This camcorder's introduction is in response to the growing demand for HDTV. With more broadcasters transmitting high-definition content, the demand for HD has been steadily increasing. In fact, the Consumer Electronics Association estimates that nearly 15 million HDTV sets will be in US households by the end of 2005.
High-definition recording requires fast image processing speeds to ensure a clear, detailed picture, with virtually no loss of picture data. The new HDR-HC1 model features Sony's CMOS imaging sensor technology, designed to deliver faster image processing speeds for richer colors, more vivid detail, and significantly less glare from reflected light. Weighing only about 1-1/2 pounds, the model packs in a Carl Zeiss Vario-Sonnar T* lens, which further enhances image clarity and richness, even when shooting in low light.
The combination of the unit's CMOS imaging sensor and Sony's Enhanced Imaging Processor technology enables it to capture moving and still images with smoother movements and clearer pictures. These combined technologies also play a key role in this little wonder's compact body design. Because the CMOS sensor consumes less power, the camcorder can be powered with a smaller battery like the model's supplied InfoLithium M battery, which delivers about 90 minutes of continuous recording (depending on recording mode), according to Sony. Sony also designed a circuitry board layout that conforms to the size of the lens and body.
For quick framing and easy image sharing, the camcorder has a 2.7-inch wide hybrid, touch-panel LCD screen to access menu options. You can switch between 16:9 and 4:3 aspect ratios (in DV mode) to see exactly how your content will be viewed on television. Other convenient features include fully automatic controls, a built-in microphone for audio quality, an intelligent pop-up flash, and Super SteadyShot image stabilization.
The camcorder also captures 2.8-megapixel digital still images, which can be stored directly on Memory Stick PRO Duo media for transfer to PCs and other devices.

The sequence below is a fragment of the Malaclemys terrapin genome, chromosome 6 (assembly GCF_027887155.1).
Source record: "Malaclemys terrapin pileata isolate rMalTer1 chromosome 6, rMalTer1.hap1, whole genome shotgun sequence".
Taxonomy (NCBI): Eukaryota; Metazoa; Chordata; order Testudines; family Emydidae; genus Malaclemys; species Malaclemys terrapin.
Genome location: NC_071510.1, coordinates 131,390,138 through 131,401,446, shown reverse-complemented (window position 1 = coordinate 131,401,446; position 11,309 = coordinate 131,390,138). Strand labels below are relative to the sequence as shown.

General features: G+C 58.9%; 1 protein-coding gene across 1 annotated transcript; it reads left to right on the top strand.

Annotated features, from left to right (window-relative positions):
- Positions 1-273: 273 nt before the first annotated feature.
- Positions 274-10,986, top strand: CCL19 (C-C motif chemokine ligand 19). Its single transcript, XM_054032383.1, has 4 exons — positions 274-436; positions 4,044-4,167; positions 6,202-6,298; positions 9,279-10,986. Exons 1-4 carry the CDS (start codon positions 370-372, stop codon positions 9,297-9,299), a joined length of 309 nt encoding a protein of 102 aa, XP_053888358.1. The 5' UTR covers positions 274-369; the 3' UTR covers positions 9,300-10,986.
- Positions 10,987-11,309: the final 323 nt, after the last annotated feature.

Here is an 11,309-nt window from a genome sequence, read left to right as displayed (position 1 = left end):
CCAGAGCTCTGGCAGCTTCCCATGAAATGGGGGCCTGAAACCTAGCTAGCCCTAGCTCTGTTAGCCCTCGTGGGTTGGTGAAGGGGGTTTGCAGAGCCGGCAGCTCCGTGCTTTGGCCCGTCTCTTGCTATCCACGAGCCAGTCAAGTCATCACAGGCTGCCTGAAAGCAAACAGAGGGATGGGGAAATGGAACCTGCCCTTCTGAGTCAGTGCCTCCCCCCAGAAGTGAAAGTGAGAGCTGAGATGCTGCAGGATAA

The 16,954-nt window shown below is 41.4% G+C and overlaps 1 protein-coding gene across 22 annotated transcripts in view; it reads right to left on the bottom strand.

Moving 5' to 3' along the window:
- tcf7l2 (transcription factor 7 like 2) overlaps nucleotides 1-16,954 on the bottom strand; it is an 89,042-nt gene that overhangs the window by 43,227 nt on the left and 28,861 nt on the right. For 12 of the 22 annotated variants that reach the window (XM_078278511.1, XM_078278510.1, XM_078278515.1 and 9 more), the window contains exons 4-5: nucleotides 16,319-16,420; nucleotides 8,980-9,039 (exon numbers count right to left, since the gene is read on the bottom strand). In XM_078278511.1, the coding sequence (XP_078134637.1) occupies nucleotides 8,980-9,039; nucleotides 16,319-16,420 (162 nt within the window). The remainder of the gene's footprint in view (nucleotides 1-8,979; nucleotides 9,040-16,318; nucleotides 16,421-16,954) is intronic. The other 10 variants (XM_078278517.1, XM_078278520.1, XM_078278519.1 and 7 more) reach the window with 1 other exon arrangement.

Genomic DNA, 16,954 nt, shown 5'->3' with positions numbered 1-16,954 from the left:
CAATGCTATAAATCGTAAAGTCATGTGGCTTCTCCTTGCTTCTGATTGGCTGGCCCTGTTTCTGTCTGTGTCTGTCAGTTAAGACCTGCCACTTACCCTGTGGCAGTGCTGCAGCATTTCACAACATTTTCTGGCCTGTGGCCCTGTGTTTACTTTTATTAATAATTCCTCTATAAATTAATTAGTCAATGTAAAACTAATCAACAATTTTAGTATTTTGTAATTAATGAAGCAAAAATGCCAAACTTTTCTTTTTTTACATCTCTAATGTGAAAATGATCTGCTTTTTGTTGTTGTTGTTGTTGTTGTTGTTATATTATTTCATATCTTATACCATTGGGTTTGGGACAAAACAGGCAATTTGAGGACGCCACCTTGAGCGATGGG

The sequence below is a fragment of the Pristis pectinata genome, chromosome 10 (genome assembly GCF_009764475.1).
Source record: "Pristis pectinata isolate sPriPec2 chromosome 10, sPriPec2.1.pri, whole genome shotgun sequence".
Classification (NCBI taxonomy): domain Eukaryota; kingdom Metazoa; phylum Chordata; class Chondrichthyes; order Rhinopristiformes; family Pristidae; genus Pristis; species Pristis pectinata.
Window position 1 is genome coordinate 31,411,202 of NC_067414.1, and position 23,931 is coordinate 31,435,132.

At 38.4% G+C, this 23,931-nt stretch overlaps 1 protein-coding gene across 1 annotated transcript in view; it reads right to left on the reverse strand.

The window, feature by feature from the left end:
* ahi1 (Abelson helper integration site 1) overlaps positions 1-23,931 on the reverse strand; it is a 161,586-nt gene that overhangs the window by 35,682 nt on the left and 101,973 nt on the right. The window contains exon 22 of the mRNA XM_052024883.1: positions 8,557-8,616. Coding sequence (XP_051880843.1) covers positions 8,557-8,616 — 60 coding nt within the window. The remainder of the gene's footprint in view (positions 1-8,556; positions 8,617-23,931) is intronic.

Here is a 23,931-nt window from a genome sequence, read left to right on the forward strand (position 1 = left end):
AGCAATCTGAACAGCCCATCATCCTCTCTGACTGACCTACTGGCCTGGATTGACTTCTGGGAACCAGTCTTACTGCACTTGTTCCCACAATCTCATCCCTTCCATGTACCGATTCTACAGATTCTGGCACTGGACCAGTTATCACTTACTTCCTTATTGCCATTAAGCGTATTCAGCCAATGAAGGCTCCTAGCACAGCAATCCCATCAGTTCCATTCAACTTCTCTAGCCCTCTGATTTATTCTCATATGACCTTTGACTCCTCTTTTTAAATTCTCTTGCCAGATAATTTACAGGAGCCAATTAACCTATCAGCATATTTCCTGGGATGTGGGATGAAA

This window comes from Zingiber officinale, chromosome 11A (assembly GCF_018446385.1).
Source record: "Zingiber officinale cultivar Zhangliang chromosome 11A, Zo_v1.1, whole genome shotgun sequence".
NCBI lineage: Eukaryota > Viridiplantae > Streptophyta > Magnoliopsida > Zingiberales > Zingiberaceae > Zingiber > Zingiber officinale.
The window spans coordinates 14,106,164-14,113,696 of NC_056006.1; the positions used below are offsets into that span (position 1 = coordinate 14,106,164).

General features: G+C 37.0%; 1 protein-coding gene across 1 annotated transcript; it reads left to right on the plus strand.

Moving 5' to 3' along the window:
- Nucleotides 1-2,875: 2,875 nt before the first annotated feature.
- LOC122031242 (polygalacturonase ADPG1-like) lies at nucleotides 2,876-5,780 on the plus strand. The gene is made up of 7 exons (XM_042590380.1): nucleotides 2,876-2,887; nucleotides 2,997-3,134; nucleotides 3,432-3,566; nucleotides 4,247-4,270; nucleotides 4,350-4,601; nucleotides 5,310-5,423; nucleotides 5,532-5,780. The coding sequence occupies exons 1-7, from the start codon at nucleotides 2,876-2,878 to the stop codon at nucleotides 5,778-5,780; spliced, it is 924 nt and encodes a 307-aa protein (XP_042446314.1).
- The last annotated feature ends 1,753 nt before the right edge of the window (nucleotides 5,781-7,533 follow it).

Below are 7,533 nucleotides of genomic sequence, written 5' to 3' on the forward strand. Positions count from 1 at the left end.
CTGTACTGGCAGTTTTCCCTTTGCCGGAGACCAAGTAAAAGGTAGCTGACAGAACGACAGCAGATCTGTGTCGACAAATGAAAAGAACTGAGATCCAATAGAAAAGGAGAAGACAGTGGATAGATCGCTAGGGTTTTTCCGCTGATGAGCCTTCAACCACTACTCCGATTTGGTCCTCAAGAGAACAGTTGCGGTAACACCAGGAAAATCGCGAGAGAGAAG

The HDR-HC1 offers a full complement of manual controls, including a 10X optical and 120X digital zoom, zoom ring, zebra pattern, and spot focus. White balance, shutter speed and focus can all be adjusted manually. The Cinematic mode allows you to record video with a film-like appearance, while the Shot Transition feature allows you to go even further in creating interesting cinematic effects. You can also record your own high definition video in total darkness with Sony's Super NightShot(R) Plus Infrared System, which adds the greatest amount of range and detail to your images in low- to no-light conditions.
Additional features include:
- InfoLithium Battery with AccuPower System -- Lithium-Ion batteries minimize the life shortening "memory effect" and can be charged at any time. Sony's exclusive AccuPower meter conveniently indicates the remaining minutes of battery life on the LCD or viewfinder display, so you can keep an accurate and constant reading of remaining battery power.
- i.LINK Digital Video Interface -- The i.LINK (IEEE 1394) DV interface enables high speed, bi-directional digital video/audio communication between two devices equipped with a compatible i.LINK DV interface, including camcorders, professional digital video recorders, and PCs.
- PictBridge Compatibility -- Printing one or many images is easy with the HDR-HC1 Handycam camcorder, which is PictBridge-compatible. Connect the camcorder to a PictBridge-enabled printer, such as Sony's new PictureStation DPP-FP50, and printing is as simple as pressing the print button. The HDR-HC1 Handycam camcorder will be available in July. Optional accessories will include a full line of accessories, including custom cases, lights, lenses, microphones, Stamina batteries, chargers and cables.
The HDR-HC1 Handycam camcorder will be available in July for "about $2,000," according to Sony. Additional accessories will include a full line of accessories, including custom cases, lights, lenses, microphones, Stamina batteries, chargers, and cables.